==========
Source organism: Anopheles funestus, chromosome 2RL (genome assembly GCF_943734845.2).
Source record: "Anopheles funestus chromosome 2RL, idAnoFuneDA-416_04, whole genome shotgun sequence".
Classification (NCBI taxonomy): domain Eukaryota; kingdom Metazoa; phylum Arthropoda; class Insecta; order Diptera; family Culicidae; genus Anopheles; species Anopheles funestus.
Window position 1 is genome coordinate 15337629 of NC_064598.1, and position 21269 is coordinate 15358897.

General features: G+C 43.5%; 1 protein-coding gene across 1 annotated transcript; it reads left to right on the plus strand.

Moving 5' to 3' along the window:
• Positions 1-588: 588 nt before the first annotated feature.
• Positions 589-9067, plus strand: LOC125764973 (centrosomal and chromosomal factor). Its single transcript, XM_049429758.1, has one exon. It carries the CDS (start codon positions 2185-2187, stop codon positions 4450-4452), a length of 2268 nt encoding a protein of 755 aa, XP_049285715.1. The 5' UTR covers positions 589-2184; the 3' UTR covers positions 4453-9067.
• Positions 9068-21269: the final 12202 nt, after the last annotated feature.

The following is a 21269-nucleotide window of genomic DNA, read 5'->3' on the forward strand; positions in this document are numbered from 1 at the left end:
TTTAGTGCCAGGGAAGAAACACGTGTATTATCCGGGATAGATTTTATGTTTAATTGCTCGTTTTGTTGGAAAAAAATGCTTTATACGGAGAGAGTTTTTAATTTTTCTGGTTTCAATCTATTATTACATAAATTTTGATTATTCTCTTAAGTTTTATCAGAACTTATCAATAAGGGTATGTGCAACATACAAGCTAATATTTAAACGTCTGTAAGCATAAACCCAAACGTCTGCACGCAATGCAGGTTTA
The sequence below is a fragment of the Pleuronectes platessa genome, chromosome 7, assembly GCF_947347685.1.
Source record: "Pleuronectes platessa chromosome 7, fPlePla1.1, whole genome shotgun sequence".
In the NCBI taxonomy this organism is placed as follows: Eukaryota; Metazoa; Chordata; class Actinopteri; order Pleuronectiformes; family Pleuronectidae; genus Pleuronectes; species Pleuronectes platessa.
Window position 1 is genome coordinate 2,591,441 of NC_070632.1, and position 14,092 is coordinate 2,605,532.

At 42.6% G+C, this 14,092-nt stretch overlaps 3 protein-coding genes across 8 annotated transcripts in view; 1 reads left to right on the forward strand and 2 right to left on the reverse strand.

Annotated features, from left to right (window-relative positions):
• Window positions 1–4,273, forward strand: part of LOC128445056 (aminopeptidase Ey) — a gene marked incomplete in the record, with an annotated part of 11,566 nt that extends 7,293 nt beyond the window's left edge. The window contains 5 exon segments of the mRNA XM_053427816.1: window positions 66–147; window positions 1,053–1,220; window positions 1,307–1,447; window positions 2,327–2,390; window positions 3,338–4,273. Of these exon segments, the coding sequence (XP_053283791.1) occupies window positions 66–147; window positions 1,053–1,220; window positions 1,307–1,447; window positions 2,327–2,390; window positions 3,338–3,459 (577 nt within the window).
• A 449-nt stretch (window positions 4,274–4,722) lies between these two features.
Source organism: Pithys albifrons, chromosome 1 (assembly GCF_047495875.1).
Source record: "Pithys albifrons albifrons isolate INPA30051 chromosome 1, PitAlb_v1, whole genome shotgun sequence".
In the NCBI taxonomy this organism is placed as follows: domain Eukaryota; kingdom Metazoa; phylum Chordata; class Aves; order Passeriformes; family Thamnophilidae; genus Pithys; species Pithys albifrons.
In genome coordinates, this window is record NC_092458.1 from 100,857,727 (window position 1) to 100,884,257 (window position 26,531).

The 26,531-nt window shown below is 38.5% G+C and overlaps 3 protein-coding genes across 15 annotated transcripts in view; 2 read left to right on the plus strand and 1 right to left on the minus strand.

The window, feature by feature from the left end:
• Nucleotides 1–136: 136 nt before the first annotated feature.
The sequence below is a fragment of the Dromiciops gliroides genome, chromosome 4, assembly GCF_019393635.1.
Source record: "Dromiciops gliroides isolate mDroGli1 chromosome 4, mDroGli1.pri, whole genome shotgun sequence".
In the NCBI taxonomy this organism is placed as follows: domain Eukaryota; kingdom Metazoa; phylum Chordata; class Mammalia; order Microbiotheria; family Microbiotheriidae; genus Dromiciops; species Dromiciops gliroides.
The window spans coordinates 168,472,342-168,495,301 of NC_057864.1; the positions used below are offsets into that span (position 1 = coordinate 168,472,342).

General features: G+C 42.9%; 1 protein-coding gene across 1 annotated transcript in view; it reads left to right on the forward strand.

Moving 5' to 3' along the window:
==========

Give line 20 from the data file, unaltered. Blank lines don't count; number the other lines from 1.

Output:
Source organism: Pithys albifrons, chromosome 1 (assembly GCF_047495875.1).